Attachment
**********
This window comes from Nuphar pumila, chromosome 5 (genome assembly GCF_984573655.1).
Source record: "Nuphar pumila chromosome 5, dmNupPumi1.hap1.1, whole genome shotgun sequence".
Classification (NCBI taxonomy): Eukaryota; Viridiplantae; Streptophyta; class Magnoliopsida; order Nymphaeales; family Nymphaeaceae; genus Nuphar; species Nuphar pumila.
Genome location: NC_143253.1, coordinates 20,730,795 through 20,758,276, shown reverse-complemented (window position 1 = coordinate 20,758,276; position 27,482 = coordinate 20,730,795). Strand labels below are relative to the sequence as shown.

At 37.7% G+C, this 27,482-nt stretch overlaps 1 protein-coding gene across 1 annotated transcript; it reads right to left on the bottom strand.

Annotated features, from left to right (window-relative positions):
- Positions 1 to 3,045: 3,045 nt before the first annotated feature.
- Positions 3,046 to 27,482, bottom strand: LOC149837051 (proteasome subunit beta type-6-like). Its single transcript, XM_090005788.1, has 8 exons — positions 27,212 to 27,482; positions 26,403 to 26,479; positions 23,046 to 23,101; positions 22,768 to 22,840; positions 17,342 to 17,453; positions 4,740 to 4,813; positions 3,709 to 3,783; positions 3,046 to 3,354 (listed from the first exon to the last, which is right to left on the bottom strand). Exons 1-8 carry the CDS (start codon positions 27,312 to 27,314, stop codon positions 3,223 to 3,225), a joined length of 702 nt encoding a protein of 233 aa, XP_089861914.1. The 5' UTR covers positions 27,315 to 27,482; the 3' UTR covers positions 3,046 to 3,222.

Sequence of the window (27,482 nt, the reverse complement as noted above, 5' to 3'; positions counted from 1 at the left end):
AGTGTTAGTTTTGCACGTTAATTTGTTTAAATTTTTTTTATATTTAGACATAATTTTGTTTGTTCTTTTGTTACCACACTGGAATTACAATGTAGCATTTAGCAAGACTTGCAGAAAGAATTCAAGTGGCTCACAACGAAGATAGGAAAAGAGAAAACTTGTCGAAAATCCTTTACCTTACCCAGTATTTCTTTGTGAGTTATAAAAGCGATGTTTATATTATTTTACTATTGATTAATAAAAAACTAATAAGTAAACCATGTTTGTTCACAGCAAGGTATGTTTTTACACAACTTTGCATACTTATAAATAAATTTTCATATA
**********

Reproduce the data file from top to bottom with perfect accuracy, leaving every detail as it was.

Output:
This window comes from Nuphar pumila, chromosome 5 (genome assembly GCF_984573655.1).
Source record: "Nuphar pumila chromosome 5, dmNupPumi1.hap1.1, whole genome shotgun sequence".
Classification (NCBI taxonomy): Eukaryota; Viridiplantae; Streptophyta; class Magnoliopsida; order Nymphaeales; family Nymphaeaceae; genus Nuphar; species Nuphar pumila.
Genome location: NC_143253.1, coordinates 20,730,795 through 20,758,276, shown reverse-complemented (window position 1 = coordinate 20,758,276; position 27,482 = coordinate 20,730,795). Strand labels below are relative to the sequence as shown.

At 37.7% G+C, this 27,482-nt stretch overlaps 1 protein-coding gene across 1 annotated transcript; it reads right to left on the bottom strand.

Annotated features, from left to right (window-relative positions):
- Positions 1 to 3,045: 3,045 nt before the first annotated feature.
- Positions 3,046 to 27,482, bottom strand: LOC149837051 (proteasome subunit beta type-6-like). Its single transcript, XM_090005788.1, has 8 exons — positions 27,212 to 27,482; positions 26,403 to 26,479; positions 23,046 to 23,101; positions 22,768 to 22,840; positions 17,342 to 17,453; positions 4,740 to 4,813; positions 3,709 to 3,783; positions 3,046 to 3,354 (listed from the first exon to the last, which is right to left on the bottom strand). Exons 1-8 carry the CDS (start codon positions 27,312 to 27,314, stop codon positions 3,223 to 3,225), a joined length of 702 nt encoding a protein of 233 aa, XP_089861914.1. The 5' UTR covers positions 27,315 to 27,482; the 3' UTR covers positions 3,046 to 3,222.

Sequence of the window (27,482 nt, the reverse complement as noted above, 5' to 3'; positions counted from 1 at the left end):
AGTGTTAGTTTTGCACGTTAATTTGTTTAAATTTTTTTTATATTTAGACATAATTTTGTTTGTTCTTTTGTTACCACACTGGAATTACAATGTAGCATTTAGCAAGACTTGCAGAAAGAATTCAAGTGGCTCACAACGAAGATAGGAAAAGAGAAAACTTGTCGAAAATCCTTTACCTTACCCAGTATTTCTTTGTGAGTTATAAAAGCGATGTTTATATTATTTTACTATTGATTAATAAAAAACTAATAAGTAAACCATGTTTGTTCACAGCAAGGTATGTTTTTACACAACTTTGCATACTTATAAATAAATTTTCATATA